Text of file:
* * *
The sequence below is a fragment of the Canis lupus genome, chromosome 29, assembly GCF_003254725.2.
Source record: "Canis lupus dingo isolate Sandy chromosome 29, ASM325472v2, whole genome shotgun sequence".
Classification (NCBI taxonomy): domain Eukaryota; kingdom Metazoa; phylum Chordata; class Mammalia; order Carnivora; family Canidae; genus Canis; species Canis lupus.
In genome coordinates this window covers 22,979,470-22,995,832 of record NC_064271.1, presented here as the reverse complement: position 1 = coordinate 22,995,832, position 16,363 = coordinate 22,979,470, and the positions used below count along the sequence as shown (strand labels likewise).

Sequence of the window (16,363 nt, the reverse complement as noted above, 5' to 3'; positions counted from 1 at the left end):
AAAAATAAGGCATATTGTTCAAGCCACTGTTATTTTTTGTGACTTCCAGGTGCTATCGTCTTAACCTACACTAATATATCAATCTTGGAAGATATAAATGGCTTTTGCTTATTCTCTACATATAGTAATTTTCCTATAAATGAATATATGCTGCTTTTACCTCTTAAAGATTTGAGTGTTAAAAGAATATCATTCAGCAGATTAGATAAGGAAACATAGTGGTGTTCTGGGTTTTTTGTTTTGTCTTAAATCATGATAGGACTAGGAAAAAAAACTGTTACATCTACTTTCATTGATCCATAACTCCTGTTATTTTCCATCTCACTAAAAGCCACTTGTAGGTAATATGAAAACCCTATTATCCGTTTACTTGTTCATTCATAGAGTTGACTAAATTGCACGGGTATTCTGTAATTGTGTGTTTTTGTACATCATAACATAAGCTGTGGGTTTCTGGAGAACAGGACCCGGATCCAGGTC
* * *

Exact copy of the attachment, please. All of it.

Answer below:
The sequence below is a fragment of the Canis lupus genome, chromosome 29, assembly GCF_003254725.2.
Source record: "Canis lupus dingo isolate Sandy chromosome 29, ASM325472v2, whole genome shotgun sequence".
Classification (NCBI taxonomy): domain Eukaryota; kingdom Metazoa; phylum Chordata; class Mammalia; order Carnivora; family Canidae; genus Canis; species Canis lupus.
In genome coordinates this window covers 22,979,470-22,995,832 of record NC_064271.1, presented here as the reverse complement: position 1 = coordinate 22,995,832, position 16,363 = coordinate 22,979,470, and the positions used below count along the sequence as shown (strand labels likewise).

Sequence of the window (16,363 nt, the reverse complement as noted above, 5' to 3'; positions counted from 1 at the left end):
AAAAATAAGGCATATTGTTCAAGCCACTGTTATTTTTTGTGACTTCCAGGTGCTATCGTCTTAACCTACACTAATATATCAATCTTGGAAGATATAAATGGCTTTTGCTTATTCTCTACATATAGTAATTTTCCTATAAATGAATATATGCTGCTTTTACCTCTTAAAGATTTGAGTGTTAAAAGAATATCATTCAGCAGATTAGATAAGGAAACATAGTGGTGTTCTGGGTTTTTTGTTTTGTCTTAAATCATGATAGGACTAGGAAAAAAAACTGTTACATCTACTTTCATTGATCCATAACTCCTGTTATTTTCCATCTCACTAAAAGCCACTTGTAGGTAATATGAAAACCCTATTATCCGTTTACTTGTTCATTCATAGAGTTGACTAAATTGCACGGGTATTCTGTAATTGTGTGTTTTTGTACATCATAACATAAGCTGTGGGTTTCTGGAGAACAGGACCCGGATCCAGGTC